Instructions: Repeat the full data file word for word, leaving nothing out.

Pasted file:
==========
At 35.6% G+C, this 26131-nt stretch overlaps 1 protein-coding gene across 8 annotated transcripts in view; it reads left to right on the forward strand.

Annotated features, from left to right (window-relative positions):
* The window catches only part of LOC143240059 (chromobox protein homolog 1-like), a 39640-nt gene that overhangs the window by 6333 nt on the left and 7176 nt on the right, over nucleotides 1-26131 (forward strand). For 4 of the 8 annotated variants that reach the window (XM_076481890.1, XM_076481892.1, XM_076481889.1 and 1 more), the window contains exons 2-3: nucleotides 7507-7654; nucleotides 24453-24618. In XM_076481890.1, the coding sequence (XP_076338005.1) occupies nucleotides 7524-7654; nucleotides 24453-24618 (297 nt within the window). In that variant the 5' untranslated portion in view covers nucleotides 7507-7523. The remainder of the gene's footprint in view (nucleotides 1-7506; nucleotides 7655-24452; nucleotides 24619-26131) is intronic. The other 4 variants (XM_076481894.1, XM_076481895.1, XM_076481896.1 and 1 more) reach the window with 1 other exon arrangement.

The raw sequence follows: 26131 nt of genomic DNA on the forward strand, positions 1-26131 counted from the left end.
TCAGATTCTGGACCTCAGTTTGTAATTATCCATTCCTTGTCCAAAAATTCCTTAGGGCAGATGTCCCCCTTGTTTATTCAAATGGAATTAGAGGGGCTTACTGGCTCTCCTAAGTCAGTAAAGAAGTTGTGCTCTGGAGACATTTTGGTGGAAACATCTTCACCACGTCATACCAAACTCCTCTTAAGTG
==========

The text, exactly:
At 35.6% G+C, this 26131-nt stretch overlaps 1 protein-coding gene across 8 annotated transcripts in view; it reads left to right on the forward strand.

Annotated features, from left to right (window-relative positions):
* The window catches only part of LOC143240059 (chromobox protein homolog 1-like), a 39640-nt gene that overhangs the window by 6333 nt on the left and 7176 nt on the right, over nucleotides 1-26131 (forward strand). For 4 of the 8 annotated variants that reach the window (XM_076481890.1, XM_076481892.1, XM_076481889.1 and 1 more), the window contains exons 2-3: nucleotides 7507-7654; nucleotides 24453-24618. In XM_076481890.1, the coding sequence (XP_076338005.1) occupies nucleotides 7524-7654; nucleotides 24453-24618 (297 nt within the window). In that variant the 5' untranslated portion in view covers nucleotides 7507-7523. The remainder of the gene's footprint in view (nucleotides 1-7506; nucleotides 7655-24452; nucleotides 24619-26131) is intronic. The other 4 variants (XM_076481894.1, XM_076481895.1, XM_076481896.1 and 1 more) reach the window with 1 other exon arrangement.

The raw sequence follows: 26131 nt of genomic DNA on the forward strand, positions 1-26131 counted from the left end.
TCAGATTCTGGACCTCAGTTTGTAATTATCCATTCCTTGTCCAAAAATTCCTTAGGGCAGATGTCCCCCTTGTTTATTCAAATGGAATTAGAGGGGCTTACTGGCTCTCCTAAGTCAGTAAAGAAGTTGTGCTCTGGAGACATTTTGGTGGAAACATCTTCACCACGTCATACCAAACTCCTCTTAAGTG